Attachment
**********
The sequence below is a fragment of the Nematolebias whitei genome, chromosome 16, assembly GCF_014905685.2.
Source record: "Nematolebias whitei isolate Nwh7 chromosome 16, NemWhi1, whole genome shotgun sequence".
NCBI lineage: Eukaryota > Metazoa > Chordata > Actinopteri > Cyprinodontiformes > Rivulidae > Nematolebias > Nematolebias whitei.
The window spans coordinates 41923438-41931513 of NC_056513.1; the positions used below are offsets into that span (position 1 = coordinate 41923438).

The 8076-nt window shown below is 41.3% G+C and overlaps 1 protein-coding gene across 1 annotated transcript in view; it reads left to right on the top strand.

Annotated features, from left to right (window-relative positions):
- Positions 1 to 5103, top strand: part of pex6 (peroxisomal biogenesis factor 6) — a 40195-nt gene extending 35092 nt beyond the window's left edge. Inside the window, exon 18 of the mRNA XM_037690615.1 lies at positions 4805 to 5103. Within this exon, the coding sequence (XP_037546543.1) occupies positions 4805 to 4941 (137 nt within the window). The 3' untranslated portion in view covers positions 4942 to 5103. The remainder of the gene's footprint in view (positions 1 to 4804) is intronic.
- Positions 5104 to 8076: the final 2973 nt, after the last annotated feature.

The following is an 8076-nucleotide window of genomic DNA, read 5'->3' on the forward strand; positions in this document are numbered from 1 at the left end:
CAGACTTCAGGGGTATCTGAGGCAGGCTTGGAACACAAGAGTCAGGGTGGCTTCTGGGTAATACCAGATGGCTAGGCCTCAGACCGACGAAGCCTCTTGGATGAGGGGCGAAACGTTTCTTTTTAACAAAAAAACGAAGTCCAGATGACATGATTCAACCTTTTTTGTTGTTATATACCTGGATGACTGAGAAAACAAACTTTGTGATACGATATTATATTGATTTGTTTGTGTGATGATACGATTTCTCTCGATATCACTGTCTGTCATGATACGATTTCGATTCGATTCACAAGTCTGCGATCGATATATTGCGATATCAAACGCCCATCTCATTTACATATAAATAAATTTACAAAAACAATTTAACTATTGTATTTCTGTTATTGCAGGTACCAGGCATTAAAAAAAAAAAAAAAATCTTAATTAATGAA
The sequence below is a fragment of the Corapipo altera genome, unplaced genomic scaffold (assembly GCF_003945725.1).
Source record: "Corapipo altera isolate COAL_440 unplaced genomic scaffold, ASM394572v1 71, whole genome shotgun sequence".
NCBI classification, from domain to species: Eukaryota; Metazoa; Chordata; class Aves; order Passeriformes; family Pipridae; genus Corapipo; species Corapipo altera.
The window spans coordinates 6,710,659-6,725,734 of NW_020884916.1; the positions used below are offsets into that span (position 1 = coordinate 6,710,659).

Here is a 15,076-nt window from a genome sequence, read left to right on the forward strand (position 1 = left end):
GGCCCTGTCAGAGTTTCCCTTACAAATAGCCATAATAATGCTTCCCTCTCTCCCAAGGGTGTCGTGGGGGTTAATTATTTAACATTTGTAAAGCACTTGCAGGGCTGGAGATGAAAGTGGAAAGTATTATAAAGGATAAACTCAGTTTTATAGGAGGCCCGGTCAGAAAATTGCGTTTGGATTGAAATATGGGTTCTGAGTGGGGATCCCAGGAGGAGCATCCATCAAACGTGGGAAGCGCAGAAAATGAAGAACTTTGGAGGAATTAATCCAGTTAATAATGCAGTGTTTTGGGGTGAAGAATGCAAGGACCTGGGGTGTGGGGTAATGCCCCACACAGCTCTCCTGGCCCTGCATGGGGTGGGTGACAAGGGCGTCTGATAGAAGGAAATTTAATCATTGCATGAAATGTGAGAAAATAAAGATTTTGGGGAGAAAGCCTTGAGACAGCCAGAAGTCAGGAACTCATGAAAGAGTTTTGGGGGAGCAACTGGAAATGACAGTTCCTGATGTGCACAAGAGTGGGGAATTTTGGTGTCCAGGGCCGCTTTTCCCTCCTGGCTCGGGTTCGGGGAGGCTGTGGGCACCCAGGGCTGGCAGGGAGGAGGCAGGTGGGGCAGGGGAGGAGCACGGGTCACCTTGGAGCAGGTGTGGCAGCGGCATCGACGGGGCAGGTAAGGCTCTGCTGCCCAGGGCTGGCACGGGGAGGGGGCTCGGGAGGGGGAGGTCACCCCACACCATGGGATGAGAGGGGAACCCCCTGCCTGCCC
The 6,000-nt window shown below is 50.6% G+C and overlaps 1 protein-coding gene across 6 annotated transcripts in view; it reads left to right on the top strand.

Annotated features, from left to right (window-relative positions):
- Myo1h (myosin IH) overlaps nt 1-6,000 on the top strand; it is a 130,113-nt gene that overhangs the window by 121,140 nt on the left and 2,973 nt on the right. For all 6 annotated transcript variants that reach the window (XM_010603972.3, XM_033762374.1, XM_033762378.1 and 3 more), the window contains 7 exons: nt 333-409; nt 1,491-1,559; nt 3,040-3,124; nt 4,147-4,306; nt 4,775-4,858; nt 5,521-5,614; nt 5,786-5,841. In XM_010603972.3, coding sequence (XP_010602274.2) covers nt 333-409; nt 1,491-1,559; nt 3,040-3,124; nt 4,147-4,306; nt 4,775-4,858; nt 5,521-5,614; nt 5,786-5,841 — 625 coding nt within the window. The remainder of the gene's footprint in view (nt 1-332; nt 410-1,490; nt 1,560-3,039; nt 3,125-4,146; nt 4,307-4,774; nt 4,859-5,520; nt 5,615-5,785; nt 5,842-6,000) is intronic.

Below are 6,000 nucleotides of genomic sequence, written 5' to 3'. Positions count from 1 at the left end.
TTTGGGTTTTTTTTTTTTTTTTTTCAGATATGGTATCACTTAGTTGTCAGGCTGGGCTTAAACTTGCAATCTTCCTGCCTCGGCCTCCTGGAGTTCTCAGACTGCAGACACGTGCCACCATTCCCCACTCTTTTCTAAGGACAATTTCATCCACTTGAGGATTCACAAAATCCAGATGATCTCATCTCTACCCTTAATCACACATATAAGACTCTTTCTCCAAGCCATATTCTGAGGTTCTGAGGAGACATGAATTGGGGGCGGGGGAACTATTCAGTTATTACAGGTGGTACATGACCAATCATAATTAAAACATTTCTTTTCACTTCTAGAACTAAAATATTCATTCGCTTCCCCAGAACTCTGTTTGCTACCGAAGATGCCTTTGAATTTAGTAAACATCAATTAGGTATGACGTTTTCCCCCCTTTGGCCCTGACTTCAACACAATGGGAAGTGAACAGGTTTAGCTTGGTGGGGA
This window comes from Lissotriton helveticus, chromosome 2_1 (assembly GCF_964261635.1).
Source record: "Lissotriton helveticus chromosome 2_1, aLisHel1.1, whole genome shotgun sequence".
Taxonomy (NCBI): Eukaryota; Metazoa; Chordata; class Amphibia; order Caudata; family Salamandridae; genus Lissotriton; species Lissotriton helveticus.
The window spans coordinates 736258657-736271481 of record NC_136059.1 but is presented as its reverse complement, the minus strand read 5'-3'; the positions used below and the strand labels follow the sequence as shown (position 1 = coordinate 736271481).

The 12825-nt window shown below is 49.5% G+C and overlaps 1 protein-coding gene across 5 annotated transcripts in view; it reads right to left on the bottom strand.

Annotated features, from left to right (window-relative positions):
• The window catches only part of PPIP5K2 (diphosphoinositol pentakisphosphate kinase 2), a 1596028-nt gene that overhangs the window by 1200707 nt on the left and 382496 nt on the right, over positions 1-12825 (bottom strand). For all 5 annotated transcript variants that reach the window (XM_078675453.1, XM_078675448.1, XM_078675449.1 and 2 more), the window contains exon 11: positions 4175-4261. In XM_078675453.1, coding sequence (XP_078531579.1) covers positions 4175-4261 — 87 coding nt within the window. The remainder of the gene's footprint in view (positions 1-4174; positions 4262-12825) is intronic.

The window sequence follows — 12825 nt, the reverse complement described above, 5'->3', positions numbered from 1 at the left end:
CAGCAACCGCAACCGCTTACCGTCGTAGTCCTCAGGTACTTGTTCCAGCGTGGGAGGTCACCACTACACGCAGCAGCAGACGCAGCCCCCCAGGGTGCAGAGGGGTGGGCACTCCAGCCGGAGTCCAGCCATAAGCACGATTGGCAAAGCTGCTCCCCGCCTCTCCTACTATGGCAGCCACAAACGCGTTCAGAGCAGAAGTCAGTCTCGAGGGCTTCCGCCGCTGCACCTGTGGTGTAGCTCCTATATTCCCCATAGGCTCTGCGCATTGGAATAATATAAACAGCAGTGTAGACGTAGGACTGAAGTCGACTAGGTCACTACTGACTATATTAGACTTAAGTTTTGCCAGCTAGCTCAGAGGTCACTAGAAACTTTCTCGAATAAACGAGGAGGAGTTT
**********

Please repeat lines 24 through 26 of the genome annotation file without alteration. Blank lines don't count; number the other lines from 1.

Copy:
Taxonomy (NCBI): Eukaryota; Metazoa; Chordata; class Amphibia; order Caudata; family Salamandridae; genus Lissotriton; species Lissotriton helveticus.
The window spans coordinates 736258657-736271481 of record NC_136059.1 but is presented as its reverse complement, the minus strand read 5'-3'; the positions used below and the strand labels follow the sequence as shown (position 1 = coordinate 736271481).

The 12825-nt window shown below is 49.5% G+C and overlaps 1 protein-coding gene across 5 annotated transcripts in view; it reads right to left on the bottom strand.